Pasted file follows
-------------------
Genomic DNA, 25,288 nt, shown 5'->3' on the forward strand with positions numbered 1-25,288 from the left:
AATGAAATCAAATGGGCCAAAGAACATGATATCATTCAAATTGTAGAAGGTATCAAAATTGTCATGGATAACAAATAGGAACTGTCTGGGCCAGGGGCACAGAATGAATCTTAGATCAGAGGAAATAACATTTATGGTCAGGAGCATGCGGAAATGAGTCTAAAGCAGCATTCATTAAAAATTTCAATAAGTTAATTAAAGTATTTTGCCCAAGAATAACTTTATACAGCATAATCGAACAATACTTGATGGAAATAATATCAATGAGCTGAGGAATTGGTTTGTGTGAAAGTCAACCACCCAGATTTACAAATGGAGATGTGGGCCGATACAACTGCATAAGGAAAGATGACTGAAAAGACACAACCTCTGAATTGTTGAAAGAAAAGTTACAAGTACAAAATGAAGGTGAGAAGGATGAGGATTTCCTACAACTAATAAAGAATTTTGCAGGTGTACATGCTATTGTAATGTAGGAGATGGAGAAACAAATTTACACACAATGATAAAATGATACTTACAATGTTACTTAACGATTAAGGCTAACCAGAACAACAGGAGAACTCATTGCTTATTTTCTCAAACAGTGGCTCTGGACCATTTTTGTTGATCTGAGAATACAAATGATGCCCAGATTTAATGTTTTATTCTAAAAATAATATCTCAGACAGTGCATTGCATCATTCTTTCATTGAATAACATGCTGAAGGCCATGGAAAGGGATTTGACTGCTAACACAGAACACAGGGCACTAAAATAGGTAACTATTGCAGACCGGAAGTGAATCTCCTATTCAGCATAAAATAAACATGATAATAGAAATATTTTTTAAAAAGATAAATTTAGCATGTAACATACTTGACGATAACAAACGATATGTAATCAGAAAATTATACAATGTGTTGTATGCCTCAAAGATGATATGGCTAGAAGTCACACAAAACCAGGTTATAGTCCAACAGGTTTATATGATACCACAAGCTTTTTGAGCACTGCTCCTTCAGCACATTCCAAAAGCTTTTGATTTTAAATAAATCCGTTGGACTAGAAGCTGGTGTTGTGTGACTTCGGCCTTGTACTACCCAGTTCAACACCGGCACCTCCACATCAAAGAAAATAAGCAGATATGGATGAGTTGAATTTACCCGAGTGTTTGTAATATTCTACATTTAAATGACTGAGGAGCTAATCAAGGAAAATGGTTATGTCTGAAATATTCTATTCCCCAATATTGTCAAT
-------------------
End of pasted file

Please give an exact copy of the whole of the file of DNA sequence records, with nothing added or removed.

Genomic DNA, 25,288 nt, shown 5'->3' on the forward strand with positions numbered 1-25,288 from the left:
AATGAAATCAAATGGGCCAAAGAACATGATATCATTCAAATTGTAGAAGGTATCAAAATTGTCATGGATAACAAATAGGAACTGTCTGGGCCAGGGGCACAGAATGAATCTTAGATCAGAGGAAATAACATTTATGGTCAGGAGCATGCGGAAATGAGTCTAAAGCAGCATTCATTAAAAATTTCAATAAGTTAATTAAAGTATTTTGCCCAAGAATAACTTTATACAGCATAATCGAACAATACTTGATGGAAATAATATCAATGAGCTGAGGAATTGGTTTGTGTGAAAGTCAACCACCCAGATTTACAAATGGAGATGTGGGCCGATACAACTGCATAAGGAAAGATGACTGAAAAGACACAACCTCTGAATTGTTGAAAGAAAAGTTACAAGTACAAAATGAAGGTGAGAAGGATGAGGATTTCCTACAACTAATAAAGAATTTTGCAGGTGTACATGCTATTGTAATGTAGGAGATGGAGAAACAAATTTACACACAATGATAAAATGATACTTACAATGTTACTTAACGATTAAGGCTAACCAGAACAACAGGAGAACTCATTGCTTATTTTCTCAAACAGTGGCTCTGGACCATTTTTGTTGATCTGAGAATACAAATGATGCCCAGATTTAATGTTTTATTCTAAAAATAATATCTCAGACAGTGCATTGCATCATTCTTTCATTGAATAACATGCTGAAGGCCATGGAAAGGGATTTGACTGCTAACACAGAACACAGGGCACTAAAATAGGTAACTATTGCAGACCGGAAGTGAATCTCCTATTCAGCATAAAATAAACATGATAATAGAAATATTTTTTAAAAAGATAAATTTAGCATGTAACATACTTGACGATAACAAACGATATGTAATCAGAAAATTATACAATGTGTTGTATGCCTCAAAGATGATATGGCTAGAAGTCACACAAAACCAGGTTATAGTCCAACAGGTTTATATGATACCACAAGCTTTTTGAGCACTGCTCCTTCAGCACATTCCAAAAGCTTTTGATTTTAAATAAATCCGTTGGACTAGAAGCTGGTGTTGTGTGACTTCGGCCTTGTACTACCCAGTTCAACACCGGCACCTCCACATCAAAGAAAATAAGCAGATATGGATGAGTTGAATTTACCCGAGTGTTTGTAATATTCTACATTTAAATGACTGAGGAGCTAATCAAGGAAAATGGTTATGTCTGAAATATTCTATTCCCCAATATTGTCAAT